Harrison businesses will not be getting a tax break again this year, after Harrison council voted to return to its 2019 tax rate multipliers.
On Monday night (Feb. 1), Harrison council discussed whether or not the village should change its tax rate multiplier for 2021, after giving a break to businesses with a lower tax rate in 2020.
Harrison’s property owners pay taxes based on the kind of property they own. Residential properties are taxed at one rate (in 2020, it was around $5.08 per $1,000 of assessed value) and other kinds of properties are taxed relative to that base rate.
From 2017 to 2019, commercial property owners were paying 3.18 times more than residential properties for every $1,000 of assessed value, while recreational property owners were paying 4.17 times more.
In 2020, Harrison council decided to reduce these tax rate multipliers so local businesses that had been impacted by COVID-19 would not have as much of a tax burden. The new tax rate multipliers for 2020 saw businesses paying three times what residential homeowners paid per $1,000, and recreational property owners were paying 3.5 times more.
During Harrison’s Committee of the Whole meeting in January, councillors asked to look at different tax rate options for 2021. The three options presented to council on Monday showed the differences between keeping the tax rate multipliers the same as they were in 2020, reverting back to what it was in 2019 and meeting somewhere in the middle.
If Harrison kept the tax rate multipliers the same as what they were in 2020, the change to their taxes would have been the roughly equivalent to the average assessment increase and decrease: up 3.9 per cent for residential homeowners, down 0.46 per cent for businesses and up 3.41 per cent for recreational property owners.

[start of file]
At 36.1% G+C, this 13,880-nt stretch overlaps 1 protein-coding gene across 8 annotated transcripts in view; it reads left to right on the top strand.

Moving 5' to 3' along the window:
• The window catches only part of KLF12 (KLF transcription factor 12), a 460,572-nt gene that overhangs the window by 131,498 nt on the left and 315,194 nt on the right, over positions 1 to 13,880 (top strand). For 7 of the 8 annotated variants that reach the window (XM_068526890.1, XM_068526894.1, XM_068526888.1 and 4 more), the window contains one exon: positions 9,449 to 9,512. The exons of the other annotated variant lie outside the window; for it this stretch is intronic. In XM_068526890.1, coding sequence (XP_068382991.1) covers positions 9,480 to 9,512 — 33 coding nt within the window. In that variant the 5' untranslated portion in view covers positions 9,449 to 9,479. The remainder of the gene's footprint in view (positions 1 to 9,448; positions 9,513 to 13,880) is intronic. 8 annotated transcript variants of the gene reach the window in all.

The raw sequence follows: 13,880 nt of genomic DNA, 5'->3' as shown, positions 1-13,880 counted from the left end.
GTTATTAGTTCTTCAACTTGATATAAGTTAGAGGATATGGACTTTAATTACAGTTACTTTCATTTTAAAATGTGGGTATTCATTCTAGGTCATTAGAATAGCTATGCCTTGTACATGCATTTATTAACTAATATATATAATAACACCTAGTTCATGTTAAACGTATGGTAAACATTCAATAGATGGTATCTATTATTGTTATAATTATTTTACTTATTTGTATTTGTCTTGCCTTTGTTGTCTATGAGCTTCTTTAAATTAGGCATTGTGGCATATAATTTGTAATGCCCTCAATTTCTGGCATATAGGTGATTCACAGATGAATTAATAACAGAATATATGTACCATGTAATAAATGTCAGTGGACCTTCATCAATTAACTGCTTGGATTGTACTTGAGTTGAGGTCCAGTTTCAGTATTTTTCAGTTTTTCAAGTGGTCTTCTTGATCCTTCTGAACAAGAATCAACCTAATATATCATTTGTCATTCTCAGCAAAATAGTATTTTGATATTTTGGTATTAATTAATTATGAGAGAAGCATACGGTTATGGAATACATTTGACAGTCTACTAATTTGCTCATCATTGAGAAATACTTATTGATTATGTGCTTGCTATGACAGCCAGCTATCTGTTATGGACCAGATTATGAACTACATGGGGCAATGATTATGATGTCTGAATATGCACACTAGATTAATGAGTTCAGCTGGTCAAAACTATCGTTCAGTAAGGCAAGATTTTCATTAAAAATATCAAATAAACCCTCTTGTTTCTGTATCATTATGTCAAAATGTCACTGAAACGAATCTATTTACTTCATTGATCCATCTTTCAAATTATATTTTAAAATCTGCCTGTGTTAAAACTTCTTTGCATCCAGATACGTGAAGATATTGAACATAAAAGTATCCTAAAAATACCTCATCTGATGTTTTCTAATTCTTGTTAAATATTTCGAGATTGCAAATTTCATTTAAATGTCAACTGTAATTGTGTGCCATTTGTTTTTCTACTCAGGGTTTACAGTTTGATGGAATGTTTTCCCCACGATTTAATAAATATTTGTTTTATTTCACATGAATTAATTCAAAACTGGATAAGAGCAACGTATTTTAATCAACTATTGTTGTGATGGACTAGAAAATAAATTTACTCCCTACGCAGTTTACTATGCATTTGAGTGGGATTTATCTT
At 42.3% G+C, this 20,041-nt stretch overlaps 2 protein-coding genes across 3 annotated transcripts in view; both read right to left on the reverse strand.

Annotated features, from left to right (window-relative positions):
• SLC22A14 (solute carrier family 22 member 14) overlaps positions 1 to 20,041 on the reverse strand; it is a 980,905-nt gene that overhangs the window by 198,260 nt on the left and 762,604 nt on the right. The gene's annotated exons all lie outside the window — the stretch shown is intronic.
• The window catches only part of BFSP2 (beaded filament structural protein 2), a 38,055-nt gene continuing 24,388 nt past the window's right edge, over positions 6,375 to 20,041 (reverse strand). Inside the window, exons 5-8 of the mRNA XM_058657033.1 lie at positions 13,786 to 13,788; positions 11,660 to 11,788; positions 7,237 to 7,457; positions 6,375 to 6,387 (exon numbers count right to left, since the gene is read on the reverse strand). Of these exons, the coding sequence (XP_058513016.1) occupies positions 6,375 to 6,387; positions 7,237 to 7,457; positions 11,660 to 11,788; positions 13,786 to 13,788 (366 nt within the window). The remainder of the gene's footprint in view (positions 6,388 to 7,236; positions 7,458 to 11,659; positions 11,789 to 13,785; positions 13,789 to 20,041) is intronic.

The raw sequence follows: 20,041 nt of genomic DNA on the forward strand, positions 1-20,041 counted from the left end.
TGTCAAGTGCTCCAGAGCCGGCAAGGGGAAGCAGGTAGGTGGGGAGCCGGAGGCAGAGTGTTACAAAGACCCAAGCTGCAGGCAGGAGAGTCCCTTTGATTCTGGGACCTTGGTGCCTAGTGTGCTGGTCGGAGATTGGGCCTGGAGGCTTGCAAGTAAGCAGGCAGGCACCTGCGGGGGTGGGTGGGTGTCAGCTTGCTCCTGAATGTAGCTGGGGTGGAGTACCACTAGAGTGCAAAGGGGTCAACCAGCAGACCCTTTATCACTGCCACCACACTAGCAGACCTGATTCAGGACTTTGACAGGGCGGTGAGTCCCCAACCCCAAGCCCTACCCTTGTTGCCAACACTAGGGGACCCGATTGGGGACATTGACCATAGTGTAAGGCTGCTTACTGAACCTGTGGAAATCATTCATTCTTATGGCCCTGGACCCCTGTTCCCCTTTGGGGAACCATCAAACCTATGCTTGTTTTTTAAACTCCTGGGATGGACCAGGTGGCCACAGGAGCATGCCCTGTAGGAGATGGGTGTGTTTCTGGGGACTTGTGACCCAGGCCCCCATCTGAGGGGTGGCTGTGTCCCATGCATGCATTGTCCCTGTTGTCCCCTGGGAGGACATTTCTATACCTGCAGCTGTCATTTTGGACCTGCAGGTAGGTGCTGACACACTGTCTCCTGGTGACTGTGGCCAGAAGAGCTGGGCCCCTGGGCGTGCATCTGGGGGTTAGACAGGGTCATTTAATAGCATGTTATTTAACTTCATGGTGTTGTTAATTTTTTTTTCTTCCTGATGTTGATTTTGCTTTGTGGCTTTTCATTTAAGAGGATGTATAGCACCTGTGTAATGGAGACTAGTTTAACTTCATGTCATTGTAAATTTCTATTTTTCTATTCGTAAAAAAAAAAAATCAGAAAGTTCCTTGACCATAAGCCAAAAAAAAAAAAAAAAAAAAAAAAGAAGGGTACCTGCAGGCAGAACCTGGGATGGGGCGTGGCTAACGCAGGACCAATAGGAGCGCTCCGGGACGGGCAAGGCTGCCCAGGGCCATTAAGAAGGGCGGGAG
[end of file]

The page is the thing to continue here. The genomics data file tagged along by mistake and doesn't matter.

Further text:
At the 2019 rates, homeowners would see a 1.31 per cent increase to their property taxes, while businesses would see a 2.87 per cent increase. Recreational properties would see a 20.13 per cent increase in their taxes.
(This is just based on the average increase or decrease for those types of properties. A resident’s actual property taxes are based on how their particular property changed in relation to the average increase or decrease.)
According to Coun. Gerry Palmer, a large part of the reason why he supported that change last year was the business properties saw a significant increase in assessed value. Now, that’s no longer an issue. he reason why he supported a change to the tax rate multiplier last year is no longer around.
“It was going to create a significant increase in business taxes at a time when COVID was also making business a difficult environment,” Palmer said. “I understand that COVID still makes business a difficult environment, but this year the assessed values for businesses have not gone up, they’ve actually gone down a bit, and residential has gone up a bit.”
Coun. Samantha Piper still had some concerns about the change, particularly for recreational properties.
“I think I’ve been quite vocal about my worries and sympathies with our local business community. There may have been a lot of surprises this summer with the amount of people that came into town, and that may have been a lifesaver for some of them. But there was a lot of last year that was up in the air,” she said. “I do take pause at seeing the large increase with Option 2 to the recreational side to the community.”
However, that was not enough to sway her vote. Council voted unanimously to return to the 2019 tax rate multiplier of 3.18 to one for business properties, and 4.17 to one for recreational properties.
The tax rate itself has not yet been decided by council. That will come back to council as a Tax Rate Bylaw in around the beginning of April.